The calls for diversity and inclusion in the energy sector are louder than ever

By heeding the findings of the study and implementing proactive measures, organisations can foster environments where women thrive, innovation flourishes, and the industry moves closer to achieving its sustainability goals

Organisations in the energy sector need to demonstrate that their work on the energy transition and diversity are far more than just lip service, a global study on women in the sector has said.

The fifth annual edition of the ‘Women in Energy Global Study’ provides valuable insights for business leaders, managers, recruiters and diversity, equity and inclusion (DEI) professionals - indeed, anyone needing to attract and retain talent in the modern energy workplace.

It was produced by energy recruitment leaders NES Fircrot and Energy Jobline and is supported by POWERful Women, which is part of the UK’s Energy Institute, and Ally in the US.

The study is the result of a survey done from October to November of women and men working in the global energy industry across five continents.

A total of 2,517 people responded to the survey, 1,670 (67 per cent) of whom were women.

"This year’s Women in Energy Global Study sends a crucial message to the energy sector: Employees want to work for companies that are committed to bringing people together to achieve Net Zero. When asked what they value most in an employer, both women and men cited "a strong commitment to Net Zero" as number one, followed by an inclusive working environment," says Katie Mehnert, CEO & Founder, ALLY Energy, e-digital community and marketplace powering the energy workforce of the future.

"In the dynamic landscape of the global energy sector, the call for diversity and inclusion resonates louder than ever," she says.


The study unveils persisting disparities in gender representation and career progression within the energy sector.

While women constitute a significant proportion of the workforce, they remain underrepresented in senior leadership roles (33 per cent males versus 20 per cent females).

Gender imbalances persist, with men (62 per cent) dominating upper management echelons while women (46 per cent) populate entry and mid-level positions.

The study suggests that closing this gap necessitates multifaceted strategies encompassing mentorship, sponsorship, parental leave policies, and a supportive organisational culture. Moreover, fostering inclusive workplaces demands proactive measures to combat biases and provide equitable opportunities for career advancement.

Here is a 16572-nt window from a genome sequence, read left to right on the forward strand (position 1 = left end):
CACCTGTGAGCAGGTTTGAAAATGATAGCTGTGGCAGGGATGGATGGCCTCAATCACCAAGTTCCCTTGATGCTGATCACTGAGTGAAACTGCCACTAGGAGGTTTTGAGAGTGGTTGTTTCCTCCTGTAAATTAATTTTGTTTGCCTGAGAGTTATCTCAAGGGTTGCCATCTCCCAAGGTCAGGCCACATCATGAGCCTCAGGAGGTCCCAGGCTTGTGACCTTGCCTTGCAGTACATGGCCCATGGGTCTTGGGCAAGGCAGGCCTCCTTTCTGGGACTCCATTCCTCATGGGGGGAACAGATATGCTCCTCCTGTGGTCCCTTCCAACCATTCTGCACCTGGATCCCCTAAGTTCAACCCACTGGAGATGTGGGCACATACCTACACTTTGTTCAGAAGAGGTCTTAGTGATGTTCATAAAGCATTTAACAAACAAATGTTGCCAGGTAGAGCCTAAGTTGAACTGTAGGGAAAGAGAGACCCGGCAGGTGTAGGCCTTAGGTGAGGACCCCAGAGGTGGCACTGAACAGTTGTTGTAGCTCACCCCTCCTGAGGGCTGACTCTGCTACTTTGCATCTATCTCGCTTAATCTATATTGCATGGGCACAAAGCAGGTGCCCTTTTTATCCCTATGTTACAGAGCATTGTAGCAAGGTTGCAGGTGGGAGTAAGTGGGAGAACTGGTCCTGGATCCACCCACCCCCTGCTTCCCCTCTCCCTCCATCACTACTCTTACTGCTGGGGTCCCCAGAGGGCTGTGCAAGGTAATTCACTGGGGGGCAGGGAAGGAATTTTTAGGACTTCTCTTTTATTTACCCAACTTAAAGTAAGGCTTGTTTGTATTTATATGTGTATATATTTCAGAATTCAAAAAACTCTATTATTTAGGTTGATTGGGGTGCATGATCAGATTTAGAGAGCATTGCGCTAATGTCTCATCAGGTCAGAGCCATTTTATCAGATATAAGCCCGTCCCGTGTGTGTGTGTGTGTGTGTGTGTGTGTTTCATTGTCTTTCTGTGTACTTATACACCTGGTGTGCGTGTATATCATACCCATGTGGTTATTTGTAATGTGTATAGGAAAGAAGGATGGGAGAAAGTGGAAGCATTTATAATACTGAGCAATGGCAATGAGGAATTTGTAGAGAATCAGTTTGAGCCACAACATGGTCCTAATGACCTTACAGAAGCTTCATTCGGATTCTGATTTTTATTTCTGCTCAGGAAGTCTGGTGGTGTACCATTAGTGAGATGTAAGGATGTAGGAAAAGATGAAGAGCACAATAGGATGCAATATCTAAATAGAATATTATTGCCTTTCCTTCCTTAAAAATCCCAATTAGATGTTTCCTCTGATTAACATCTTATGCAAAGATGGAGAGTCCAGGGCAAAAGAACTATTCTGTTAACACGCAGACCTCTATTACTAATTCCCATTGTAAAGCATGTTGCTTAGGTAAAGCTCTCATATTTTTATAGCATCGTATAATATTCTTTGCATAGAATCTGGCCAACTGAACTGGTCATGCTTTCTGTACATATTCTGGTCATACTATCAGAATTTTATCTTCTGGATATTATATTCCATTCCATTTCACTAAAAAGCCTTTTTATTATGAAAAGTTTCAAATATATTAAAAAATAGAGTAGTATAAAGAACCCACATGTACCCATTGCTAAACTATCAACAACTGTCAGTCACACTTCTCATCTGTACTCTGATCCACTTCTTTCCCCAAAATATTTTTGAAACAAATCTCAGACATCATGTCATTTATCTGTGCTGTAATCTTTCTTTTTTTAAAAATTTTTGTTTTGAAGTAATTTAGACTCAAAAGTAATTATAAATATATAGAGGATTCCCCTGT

In the quest for a diverse and skilled workforce, the study sheds light on key challenges and opportunities.

Flexible work arrangements, instrumental in achieving work-life balance, emerge as a cornerstone of talent retention.

However, the rollback of pandemic-induced flexibility warrants vigilance, as organisations navigate evolving work patterns.

Despite strides in diversity and inclusion (DEI) initiatives, a decline in organisational commitment underscores the need for sustained advocacy. Bolstering professional development avenues, implementing sponsorship programs, and enhancing parental leave policies are pivotal steps towards fostering an inclusive workplace culture.

Amidst shifting workforce dynamics, the study illuminates evolving mobility trends and sectoral preferences.

While job mobility among women shows a decline, aspirations for career transitions persist. Women express a keen interest in sectors offering compelling projects, growth opportunities, and future potential.

However, barriers such as limited leadership prospects and feelings of isolation warrant attention.

By leveraging transferable skills and fostering an environment conducive to growth and inclusivity, organisations can cultivate a robust talent pipeline poised to navigate the complexities of the energy transition.


The Women in Energy Global Study serves as a compass guiding the energy sector towards a more inclusive and sustainable future.

By amplifying the voices of women and addressing systemic barriers, stakeholders can harness the full spectrum of talent and propel the industry towards net-zero goals.

As organisations recalibrate their strategies in response to evolving workforce dynamics, a steadfast commitment to diversity, equity, and inclusion emerges as the linchpin of success.

By championing a culture of inclusivity and empowerment, the energy sector can harness its greatest asset its people to catalyze transformative change on a global scale.

In essence, the study underscores the imperative of nurturing an inclusive workforce that reflects the diversity of the communities it serves.

By prioritising commitments to Net Zero, fostering inclusive workplaces, and nurturing talent for the energy transition, organisations can position themselves at the forefront of innovation and sustainability.

Through concerted efforts to address disparities and cultivate a culture of belonging, the energy sector can pave the way for a more equitable and prosperous future.

The Women in Energy Global Study serves as a clarion call to action a testament to the transformative power of diversity and inclusion in shaping the energy landscape of tomorrow.

As we reflect on the insights gleaned from the 2024 Global Study, it becomes evident that the journey towards a more inclusive energy sector is multifaceted and ongoing.

By heeding the findings of the study and implementing proactive measures, organisations can foster environments where women thrive, innovation flourishes, and the industry moves closer to achieving its sustainability goals.

The voices of women in energy serve as catalysts for change, steering the sector towards a future defined by equity, opportunity, and environmental stewardship.

By Abdulaziz Khattak